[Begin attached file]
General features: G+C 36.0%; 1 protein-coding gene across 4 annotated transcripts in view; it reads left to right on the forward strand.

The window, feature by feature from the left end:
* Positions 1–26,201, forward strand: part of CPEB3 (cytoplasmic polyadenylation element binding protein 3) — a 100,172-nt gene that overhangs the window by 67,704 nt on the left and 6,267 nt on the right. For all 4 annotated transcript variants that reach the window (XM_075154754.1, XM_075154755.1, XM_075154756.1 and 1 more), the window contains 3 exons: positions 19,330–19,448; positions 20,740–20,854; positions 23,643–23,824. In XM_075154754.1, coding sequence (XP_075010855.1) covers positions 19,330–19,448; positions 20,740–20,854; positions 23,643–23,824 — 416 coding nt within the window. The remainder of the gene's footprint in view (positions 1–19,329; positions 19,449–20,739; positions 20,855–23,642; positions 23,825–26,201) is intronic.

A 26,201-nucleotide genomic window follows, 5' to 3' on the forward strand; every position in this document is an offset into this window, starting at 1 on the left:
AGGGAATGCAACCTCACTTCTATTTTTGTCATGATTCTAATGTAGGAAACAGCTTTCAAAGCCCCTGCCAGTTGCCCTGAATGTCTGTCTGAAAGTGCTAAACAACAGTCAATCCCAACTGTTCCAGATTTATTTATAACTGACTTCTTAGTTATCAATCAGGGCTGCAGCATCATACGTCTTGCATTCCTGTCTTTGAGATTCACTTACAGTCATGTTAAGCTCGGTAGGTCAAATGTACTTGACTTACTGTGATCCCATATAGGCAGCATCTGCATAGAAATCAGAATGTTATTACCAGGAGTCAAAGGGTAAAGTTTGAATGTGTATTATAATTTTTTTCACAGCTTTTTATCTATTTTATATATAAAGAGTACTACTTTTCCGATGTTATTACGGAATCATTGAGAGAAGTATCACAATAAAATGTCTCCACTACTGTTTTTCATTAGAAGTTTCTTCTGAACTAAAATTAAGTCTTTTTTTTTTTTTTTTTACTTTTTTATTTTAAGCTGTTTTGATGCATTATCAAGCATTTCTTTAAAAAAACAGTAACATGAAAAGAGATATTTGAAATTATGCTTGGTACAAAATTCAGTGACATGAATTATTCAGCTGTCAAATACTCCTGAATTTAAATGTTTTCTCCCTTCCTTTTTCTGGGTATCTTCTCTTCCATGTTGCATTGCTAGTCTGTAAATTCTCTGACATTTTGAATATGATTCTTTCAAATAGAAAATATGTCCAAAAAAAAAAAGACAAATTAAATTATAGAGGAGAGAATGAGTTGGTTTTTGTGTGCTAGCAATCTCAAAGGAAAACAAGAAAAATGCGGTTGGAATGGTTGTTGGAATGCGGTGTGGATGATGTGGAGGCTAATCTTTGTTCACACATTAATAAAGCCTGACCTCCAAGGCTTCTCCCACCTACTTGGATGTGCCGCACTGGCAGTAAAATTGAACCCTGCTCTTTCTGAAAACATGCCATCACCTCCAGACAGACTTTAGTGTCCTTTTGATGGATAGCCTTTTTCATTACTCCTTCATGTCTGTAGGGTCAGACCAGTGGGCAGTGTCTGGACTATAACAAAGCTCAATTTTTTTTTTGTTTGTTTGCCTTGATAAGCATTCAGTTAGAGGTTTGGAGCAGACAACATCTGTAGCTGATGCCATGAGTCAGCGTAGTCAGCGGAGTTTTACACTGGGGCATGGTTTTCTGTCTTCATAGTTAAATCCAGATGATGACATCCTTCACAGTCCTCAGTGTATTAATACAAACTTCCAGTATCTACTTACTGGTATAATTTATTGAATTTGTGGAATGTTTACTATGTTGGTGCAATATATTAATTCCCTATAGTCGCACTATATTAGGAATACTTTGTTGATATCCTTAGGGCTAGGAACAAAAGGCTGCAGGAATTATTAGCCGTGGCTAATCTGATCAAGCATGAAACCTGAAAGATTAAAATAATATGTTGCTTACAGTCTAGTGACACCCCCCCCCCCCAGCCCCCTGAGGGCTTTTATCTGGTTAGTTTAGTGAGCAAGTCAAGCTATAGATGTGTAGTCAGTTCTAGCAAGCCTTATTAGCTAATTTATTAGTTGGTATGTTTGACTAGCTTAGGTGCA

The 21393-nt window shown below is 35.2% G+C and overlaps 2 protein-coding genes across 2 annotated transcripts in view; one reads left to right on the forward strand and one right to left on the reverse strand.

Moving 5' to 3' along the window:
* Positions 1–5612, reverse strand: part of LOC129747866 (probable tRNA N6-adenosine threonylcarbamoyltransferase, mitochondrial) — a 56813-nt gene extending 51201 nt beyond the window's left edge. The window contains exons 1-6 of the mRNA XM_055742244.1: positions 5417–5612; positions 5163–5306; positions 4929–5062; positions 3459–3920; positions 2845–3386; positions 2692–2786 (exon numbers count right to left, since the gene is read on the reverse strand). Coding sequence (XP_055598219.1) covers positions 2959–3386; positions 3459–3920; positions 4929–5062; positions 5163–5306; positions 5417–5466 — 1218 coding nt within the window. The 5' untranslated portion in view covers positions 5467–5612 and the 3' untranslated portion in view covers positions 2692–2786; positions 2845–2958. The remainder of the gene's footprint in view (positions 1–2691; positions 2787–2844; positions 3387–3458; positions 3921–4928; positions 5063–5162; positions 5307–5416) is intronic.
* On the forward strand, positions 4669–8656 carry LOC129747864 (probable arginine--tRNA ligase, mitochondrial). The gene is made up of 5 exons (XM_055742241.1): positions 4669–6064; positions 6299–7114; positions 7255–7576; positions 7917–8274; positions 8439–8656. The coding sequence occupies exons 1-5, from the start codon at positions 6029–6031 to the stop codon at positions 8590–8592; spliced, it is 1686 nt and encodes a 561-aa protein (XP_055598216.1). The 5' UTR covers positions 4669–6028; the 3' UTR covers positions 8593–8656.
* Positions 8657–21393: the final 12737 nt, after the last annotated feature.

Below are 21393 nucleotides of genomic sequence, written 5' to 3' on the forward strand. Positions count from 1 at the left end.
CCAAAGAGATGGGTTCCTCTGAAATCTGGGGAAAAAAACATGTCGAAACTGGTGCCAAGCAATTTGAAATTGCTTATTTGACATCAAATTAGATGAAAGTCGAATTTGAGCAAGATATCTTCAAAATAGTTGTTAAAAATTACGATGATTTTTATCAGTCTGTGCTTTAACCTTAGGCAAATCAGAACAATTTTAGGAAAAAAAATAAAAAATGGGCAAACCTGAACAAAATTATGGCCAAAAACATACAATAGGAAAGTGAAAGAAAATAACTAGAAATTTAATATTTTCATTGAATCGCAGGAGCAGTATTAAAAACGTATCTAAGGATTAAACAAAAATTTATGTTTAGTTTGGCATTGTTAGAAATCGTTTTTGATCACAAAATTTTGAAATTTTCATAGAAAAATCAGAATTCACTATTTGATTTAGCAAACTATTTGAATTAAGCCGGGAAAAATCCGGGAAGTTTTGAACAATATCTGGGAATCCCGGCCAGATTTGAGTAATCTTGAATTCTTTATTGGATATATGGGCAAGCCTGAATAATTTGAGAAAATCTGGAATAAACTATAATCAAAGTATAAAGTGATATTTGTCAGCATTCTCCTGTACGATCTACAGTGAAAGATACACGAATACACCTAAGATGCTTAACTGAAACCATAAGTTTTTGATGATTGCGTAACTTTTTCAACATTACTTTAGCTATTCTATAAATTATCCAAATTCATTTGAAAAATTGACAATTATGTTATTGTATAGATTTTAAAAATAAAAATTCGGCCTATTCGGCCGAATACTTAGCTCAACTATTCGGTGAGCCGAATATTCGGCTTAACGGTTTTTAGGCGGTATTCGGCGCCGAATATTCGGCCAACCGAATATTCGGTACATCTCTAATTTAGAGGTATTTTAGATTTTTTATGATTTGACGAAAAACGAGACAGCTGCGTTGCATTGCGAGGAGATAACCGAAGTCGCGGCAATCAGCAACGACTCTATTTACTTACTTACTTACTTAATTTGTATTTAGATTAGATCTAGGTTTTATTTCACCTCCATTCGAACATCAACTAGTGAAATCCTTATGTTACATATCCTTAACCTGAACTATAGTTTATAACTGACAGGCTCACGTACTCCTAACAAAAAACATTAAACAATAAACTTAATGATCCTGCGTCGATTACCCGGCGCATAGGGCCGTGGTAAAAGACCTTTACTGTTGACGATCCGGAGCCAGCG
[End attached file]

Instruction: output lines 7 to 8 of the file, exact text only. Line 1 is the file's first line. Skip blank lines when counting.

Moving 5' to 3' along the window:
* Positions 1–5612, reverse strand: part of LOC129747866 (probable tRNA N6-adenosine threonylcarbamoyltransferase, mitochondrial) — a 56813-nt gene extending 51201 nt beyond the window's left edge. The window contains exons 1-6 of the mRNA XM_055742244.1: positions 5417–5612; positions 5163–5306; positions 4929–5062; positions 3459–3920; positions 2845–3386; positions 2692–2786 (exon numbers count right to left, since the gene is read on the reverse strand). Coding sequence (XP_055598219.1) covers positions 2959–3386; positions 3459–3920; positions 4929–5062; positions 5163–5306; positions 5417–5466 — 1218 coding nt within the window. The 5' untranslated portion in view covers positions 5467–5612 and the 3' untranslated portion in view covers positions 2692–2786; positions 2845–2958. The remainder of the gene's footprint in view (positions 1–2691; positions 2787–2844; positions 3387–3458; positions 3921–4928; positions 5063–5162; positions 5307–5416) is intronic.